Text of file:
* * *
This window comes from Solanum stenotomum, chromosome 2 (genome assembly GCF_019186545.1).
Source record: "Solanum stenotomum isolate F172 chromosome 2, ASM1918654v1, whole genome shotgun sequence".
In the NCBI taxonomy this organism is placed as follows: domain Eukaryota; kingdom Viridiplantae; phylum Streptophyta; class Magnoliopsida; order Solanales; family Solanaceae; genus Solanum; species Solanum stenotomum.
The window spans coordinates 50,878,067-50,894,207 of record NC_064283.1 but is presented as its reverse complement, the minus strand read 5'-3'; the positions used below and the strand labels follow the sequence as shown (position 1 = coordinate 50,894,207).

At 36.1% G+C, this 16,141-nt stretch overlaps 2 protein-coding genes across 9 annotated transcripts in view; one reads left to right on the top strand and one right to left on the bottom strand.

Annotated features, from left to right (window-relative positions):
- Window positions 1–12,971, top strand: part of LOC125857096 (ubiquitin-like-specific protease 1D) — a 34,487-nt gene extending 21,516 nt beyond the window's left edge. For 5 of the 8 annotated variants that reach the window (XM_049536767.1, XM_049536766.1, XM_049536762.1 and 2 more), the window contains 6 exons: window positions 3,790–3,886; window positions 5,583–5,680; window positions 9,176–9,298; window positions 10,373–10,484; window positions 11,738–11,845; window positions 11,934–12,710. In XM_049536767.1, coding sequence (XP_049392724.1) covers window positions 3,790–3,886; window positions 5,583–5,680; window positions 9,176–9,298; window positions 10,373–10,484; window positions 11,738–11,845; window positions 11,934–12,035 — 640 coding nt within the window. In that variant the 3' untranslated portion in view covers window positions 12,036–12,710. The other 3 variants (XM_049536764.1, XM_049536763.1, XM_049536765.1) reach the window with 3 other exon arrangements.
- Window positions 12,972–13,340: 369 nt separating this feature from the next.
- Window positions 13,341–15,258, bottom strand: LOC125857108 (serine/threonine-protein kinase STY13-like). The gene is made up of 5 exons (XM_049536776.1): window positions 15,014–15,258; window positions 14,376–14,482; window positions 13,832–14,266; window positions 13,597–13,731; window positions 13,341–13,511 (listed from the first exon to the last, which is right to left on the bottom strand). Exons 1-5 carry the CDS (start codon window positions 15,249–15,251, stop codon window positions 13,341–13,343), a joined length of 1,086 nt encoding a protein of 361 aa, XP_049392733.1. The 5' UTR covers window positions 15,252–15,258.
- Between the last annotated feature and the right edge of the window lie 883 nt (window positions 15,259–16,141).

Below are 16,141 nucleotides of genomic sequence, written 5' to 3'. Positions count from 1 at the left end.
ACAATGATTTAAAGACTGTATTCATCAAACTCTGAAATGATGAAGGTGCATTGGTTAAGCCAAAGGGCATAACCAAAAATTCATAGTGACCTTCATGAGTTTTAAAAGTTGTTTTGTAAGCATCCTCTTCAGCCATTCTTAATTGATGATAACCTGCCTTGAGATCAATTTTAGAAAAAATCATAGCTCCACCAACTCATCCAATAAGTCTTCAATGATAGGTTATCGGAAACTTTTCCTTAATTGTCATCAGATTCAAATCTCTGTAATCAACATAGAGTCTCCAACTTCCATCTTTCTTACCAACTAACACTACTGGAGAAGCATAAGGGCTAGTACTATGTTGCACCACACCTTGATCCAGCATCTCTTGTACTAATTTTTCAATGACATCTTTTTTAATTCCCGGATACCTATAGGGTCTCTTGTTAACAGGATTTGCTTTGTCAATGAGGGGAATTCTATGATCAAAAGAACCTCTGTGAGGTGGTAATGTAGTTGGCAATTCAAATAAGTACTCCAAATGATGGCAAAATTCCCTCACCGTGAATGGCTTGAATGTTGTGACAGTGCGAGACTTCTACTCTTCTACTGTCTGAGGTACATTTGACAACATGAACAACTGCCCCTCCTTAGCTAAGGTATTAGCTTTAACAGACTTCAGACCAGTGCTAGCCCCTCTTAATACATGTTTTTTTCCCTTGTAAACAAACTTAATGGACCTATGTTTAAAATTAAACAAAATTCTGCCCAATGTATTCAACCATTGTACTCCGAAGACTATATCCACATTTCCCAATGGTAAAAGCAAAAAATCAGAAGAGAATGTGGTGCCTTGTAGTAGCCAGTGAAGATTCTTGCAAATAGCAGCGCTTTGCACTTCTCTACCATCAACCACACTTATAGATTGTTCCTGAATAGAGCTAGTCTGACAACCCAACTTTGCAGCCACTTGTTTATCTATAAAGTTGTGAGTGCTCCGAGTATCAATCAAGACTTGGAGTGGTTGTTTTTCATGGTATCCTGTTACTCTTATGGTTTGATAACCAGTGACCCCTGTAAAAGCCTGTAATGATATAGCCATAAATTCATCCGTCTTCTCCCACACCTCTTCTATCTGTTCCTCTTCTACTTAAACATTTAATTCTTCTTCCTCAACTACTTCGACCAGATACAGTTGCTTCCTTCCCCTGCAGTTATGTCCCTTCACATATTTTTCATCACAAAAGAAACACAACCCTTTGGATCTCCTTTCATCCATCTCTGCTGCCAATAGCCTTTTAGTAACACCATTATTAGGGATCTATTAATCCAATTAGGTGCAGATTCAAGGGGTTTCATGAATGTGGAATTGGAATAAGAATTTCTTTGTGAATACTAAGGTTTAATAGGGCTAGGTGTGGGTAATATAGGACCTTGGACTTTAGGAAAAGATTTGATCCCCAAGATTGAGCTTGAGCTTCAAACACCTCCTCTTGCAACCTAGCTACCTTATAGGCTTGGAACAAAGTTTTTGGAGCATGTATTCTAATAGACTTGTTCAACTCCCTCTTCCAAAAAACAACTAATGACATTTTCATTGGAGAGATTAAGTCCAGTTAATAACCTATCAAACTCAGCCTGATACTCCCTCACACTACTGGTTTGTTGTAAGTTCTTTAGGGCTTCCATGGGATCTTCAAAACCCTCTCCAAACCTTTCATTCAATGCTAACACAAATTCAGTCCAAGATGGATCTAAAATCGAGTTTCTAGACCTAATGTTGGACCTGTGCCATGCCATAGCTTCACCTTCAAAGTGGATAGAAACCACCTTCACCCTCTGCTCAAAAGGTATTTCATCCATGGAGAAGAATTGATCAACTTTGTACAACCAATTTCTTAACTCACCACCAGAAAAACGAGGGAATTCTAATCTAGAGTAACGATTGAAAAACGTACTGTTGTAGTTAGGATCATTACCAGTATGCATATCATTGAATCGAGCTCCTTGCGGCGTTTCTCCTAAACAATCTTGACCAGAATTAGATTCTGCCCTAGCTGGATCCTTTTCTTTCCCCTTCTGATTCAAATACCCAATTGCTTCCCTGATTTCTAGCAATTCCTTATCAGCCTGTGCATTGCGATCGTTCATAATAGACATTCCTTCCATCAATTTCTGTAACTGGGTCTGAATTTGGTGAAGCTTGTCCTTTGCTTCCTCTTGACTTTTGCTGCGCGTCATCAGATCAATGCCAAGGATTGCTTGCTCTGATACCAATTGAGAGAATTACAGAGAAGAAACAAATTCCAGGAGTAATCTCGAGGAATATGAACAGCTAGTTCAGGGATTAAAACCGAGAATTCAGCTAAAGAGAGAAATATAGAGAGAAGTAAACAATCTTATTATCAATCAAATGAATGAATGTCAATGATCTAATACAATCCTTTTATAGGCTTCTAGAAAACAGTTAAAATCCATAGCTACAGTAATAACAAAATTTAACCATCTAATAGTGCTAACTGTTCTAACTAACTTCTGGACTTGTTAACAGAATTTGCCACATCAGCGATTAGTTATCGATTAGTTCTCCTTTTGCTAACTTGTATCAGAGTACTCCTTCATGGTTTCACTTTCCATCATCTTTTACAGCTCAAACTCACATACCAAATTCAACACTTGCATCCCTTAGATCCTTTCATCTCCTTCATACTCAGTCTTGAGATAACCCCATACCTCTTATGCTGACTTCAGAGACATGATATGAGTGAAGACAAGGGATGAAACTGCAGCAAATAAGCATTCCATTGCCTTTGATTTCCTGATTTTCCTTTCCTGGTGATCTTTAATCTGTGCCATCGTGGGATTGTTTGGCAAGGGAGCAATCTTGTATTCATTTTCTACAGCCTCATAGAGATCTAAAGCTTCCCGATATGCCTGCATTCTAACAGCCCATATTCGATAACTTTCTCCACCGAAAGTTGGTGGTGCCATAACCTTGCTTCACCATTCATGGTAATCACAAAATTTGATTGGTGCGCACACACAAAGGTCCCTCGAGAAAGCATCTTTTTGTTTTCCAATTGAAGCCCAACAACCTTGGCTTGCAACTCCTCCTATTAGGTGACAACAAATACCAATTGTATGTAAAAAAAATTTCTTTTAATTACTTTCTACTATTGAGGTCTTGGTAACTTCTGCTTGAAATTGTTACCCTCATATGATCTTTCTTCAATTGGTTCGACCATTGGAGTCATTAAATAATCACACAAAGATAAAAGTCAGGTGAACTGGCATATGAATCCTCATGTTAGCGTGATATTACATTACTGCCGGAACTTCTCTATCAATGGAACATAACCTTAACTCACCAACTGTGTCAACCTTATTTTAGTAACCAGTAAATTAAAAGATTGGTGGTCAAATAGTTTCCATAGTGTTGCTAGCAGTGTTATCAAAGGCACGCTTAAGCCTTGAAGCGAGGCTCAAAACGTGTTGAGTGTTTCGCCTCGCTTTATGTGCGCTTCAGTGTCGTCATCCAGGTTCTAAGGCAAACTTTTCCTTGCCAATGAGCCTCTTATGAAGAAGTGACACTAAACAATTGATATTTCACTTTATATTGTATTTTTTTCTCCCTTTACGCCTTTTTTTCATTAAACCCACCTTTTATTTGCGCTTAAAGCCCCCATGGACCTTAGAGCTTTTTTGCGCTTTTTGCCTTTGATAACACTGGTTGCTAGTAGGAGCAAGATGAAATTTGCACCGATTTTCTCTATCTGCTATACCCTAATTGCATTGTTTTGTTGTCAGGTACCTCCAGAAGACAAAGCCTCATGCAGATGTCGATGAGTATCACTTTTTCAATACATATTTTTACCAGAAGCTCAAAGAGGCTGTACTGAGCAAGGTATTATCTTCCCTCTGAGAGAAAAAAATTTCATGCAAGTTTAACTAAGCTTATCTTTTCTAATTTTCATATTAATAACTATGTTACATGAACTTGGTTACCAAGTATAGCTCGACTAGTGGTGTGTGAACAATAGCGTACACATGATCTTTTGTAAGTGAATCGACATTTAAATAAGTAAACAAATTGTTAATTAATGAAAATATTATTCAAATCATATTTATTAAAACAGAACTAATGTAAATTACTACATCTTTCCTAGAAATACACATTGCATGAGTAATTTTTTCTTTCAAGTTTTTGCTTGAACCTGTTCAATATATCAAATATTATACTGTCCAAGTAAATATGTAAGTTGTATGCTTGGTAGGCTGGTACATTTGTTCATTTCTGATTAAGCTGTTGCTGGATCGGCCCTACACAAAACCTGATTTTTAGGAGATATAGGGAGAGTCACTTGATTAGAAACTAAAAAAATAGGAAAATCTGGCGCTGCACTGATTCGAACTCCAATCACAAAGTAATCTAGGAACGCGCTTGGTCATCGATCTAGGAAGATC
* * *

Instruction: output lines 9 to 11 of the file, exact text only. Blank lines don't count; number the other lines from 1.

- Window positions 13,341–15,258, bottom strand: LOC125857108 (serine/threonine-protein kinase STY13-like). The gene is made up of 5 exons (XM_049536776.1): window positions 15,014–15,258; window positions 14,376–14,482; window positions 13,832–14,266; window positions 13,597–13,731; window positions 13,341–13,511 (listed from the first exon to the last, which is right to left on the bottom strand). Exons 1-5 carry the CDS (start codon window positions 15,249–15,251, stop codon window positions 13,341–13,343), a joined length of 1,086 nt encoding a protein of 361 aa, XP_049392733.1. The 5' UTR covers window positions 15,252–15,258.
- Between the last annotated feature and the right edge of the window lie 883 nt (window positions 15,259–16,141).

Below are 16,141 nucleotides of genomic sequence, written 5' to 3'. Positions count from 1 at the left end.